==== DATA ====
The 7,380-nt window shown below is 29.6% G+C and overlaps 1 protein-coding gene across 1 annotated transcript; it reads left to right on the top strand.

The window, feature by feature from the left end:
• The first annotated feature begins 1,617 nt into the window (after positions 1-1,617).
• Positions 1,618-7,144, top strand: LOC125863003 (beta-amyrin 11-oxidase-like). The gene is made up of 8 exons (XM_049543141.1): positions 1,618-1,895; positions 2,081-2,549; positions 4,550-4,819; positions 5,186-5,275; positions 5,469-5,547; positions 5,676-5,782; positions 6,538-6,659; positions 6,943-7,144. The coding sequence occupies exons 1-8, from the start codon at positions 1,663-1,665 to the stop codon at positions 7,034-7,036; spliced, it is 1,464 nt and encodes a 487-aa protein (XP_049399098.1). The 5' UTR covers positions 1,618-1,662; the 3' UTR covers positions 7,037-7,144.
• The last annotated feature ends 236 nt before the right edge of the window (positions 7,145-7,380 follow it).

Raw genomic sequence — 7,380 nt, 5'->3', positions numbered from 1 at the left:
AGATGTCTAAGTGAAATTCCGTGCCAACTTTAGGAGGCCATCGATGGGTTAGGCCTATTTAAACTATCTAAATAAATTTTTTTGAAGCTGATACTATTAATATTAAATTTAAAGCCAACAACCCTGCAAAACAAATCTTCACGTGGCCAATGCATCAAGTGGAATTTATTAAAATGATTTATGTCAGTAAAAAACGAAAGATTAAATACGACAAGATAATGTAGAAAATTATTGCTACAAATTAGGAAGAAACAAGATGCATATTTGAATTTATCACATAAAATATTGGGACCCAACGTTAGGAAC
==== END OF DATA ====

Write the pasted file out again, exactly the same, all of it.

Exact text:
The 7,380-nt window shown below is 29.6% G+C and overlaps 1 protein-coding gene across 1 annotated transcript; it reads left to right on the top strand.

The window, feature by feature from the left end:
• The first annotated feature begins 1,617 nt into the window (after positions 1-1,617).
• Positions 1,618-7,144, top strand: LOC125863003 (beta-amyrin 11-oxidase-like). The gene is made up of 8 exons (XM_049543141.1): positions 1,618-1,895; positions 2,081-2,549; positions 4,550-4,819; positions 5,186-5,275; positions 5,469-5,547; positions 5,676-5,782; positions 6,538-6,659; positions 6,943-7,144. The coding sequence occupies exons 1-8, from the start codon at positions 1,663-1,665 to the stop codon at positions 7,034-7,036; spliced, it is 1,464 nt and encodes a 487-aa protein (XP_049399098.1). The 5' UTR covers positions 1,618-1,662; the 3' UTR covers positions 7,037-7,144.
• The last annotated feature ends 236 nt before the right edge of the window (positions 7,145-7,380 follow it).

Raw genomic sequence — 7,380 nt, 5'->3', positions numbered from 1 at the left:
AGATGTCTAAGTGAAATTCCGTGCCAACTTTAGGAGGCCATCGATGGGTTAGGCCTATTTAAACTATCTAAATAAATTTTTTTGAAGCTGATACTATTAATATTAAATTTAAAGCCAACAACCCTGCAAAACAAATCTTCACGTGGCCAATGCATCAAGTGGAATTTATTAAAATGATTTATGTCAGTAAAAAACGAAAGATTAAATACGACAAGATAATGTAGAAAATTATTGCTACAAATTAGGAAGAAACAAGATGCATATTTGAATTTATCACATAAAATATTGGGACCCAACGTTAGGAAC